Philosopher: Predilections of the mind are similar to urges of the body. But there are two types of urges: those which overcome all resistance and those which can be opposed by other drives. If you want to go from east to west, but also wants just as badly to go from west to east, then you will simply stand still. The first desire is not eliminated, but is neutralized by the opposing second drive. Thus, he whose desire has been frustrated cannot help feeling upset for a moment, but if he is satisfied with the overall direction of the world, he won't persevere in his suffering. For he will recognize that everything is for the best, not only overall but also for him specifically; so everything turns to good for those who love God. Likewise one can assume that everyone hates God who are not pleased with His governing of the world, to whom it seems that God could've improved things, including those who argue for atheism from the disorder of the things. Thus, it seems that even atheists hate God; for whatever they may say or believe, if they are upset by the present state of things, they hate God by that very fact, even if they don't call what they hate "God".
Theologian: If this is our philosophy, then it is not lawful to work to improve things.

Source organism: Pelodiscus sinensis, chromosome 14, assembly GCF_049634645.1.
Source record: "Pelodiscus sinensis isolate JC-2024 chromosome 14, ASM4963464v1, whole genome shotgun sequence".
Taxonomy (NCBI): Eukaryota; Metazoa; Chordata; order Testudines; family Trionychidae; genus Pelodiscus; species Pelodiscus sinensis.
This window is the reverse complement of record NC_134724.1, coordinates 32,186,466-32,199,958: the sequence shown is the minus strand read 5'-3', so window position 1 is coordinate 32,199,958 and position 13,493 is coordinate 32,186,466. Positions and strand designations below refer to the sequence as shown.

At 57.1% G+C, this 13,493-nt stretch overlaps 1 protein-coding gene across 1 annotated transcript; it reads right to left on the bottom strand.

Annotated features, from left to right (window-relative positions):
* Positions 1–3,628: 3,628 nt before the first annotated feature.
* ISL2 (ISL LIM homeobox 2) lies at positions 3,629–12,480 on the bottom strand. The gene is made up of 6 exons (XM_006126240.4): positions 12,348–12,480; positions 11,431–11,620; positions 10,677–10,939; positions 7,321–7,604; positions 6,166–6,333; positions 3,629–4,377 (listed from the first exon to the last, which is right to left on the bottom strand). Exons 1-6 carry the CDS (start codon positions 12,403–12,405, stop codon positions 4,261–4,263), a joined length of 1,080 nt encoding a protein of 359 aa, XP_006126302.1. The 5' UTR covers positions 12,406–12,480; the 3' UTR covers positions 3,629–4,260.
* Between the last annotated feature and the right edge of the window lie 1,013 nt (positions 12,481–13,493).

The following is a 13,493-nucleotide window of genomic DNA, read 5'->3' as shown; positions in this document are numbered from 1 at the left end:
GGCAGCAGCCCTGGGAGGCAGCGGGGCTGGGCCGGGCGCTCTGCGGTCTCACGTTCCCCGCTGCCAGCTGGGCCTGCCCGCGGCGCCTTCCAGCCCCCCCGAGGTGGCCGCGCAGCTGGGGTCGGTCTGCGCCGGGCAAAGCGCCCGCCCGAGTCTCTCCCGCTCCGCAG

Philosopher: Wrong indeed! It is not only lawful and just, but also necessary; otherwise, we would lapse into the fatalism we discussed above. Everyone who loves God, i.e. the universal harmony, ought to be contented with the past; since it cannot be undone, it was desired by God and was therefore for the best. But as for the future, nothing has been decided as far as we're concerned, so there is still a place for conscience, industry and deliberation. When a lover of God is considering eliminating or correcting some evil situation, whether his own or another's, whether public or private, his plans focus on correcting it in the future, not the past, say tomorrow. Tomorrow may pass without his plans succeeding, but this failure will not blunt or quench his desire for change. It is not for us to set deadlines for God; only those who persevere will be crowned with victory. In short, a lover of God should always consider the past good, but still strive to improve the future. Whoever is so disposed will achieve finally a tranquillity of the mind (which serious philosophers urge) and a complete surrender to God (which mystical theologians urge). Whoever thinks differently neither knows God (not recognizing that He is responsible for everything) nor loves Him, even if he uses the words like "faith", "love", "neighbour" and "God". Moreover, no one ignorant of God can really love Him, although he can hate God nonetheless, by hating the nature of the world and the chain of events, since he who wishes to change these also wishes that God were different. Those who die dissatisfied, die hating God. The newly dead soul rushes headlong in the direction he began with after death, since nothing external holds him back; his senses are closed. He feeds his own soul with what he has within, with his own hatred of things, and with his own misery, disgust, indignation, envy, dissatisfaction, all of which ever increases. Then even were he reunited with his body, he would find new grounds for contempt, disapproval and anger. Indeed, the less he could check the rushing torrent of events displeasing him, the more he would be tormented. But such suffering almost becomes a perverse pleasure; the wretched almost delight to find that they are tormented. Even among the living, the unhappy slander the blessed whom they envy, for no other reason than to be indignant that such inept people (in their opinion) should possess so many good things. But thus they make their own torments more abundant and their pain more wild; they also distort their envy to make it seem more reasonable. Somehow, in a remarkable way, envy, indignation and dissatisfaction of this kind are bound up with the pleasure of suffering. For since they are pleased to think of themselves as wise, they suffer all the more keenly that they lack the power which they feel is their due; and what power they have, they feel is beneath their dignity. So there you have an explanation for an amazing paradox. I maintain, not only is no one damned unless they desire it, but also that no one remains damned unless they desire it. For no one is damned unless they damn themselves; the damned are never wholly damned, but always remain damnable. They are damned by such a stubbornness and perversion of their desires, such a turning away from God, that their greatest delight is in having something which makes them suffer. They are always looking for a reason to become angry. They seem to have the madness of fury, but which is desired, despairing, uncurable and eternal. Therefore, the damned neither could nor would make the complaints which we ascribed to them before, i.e. that they would accuse nature, the universal harmony and God of being co-conspirators in creating their misery.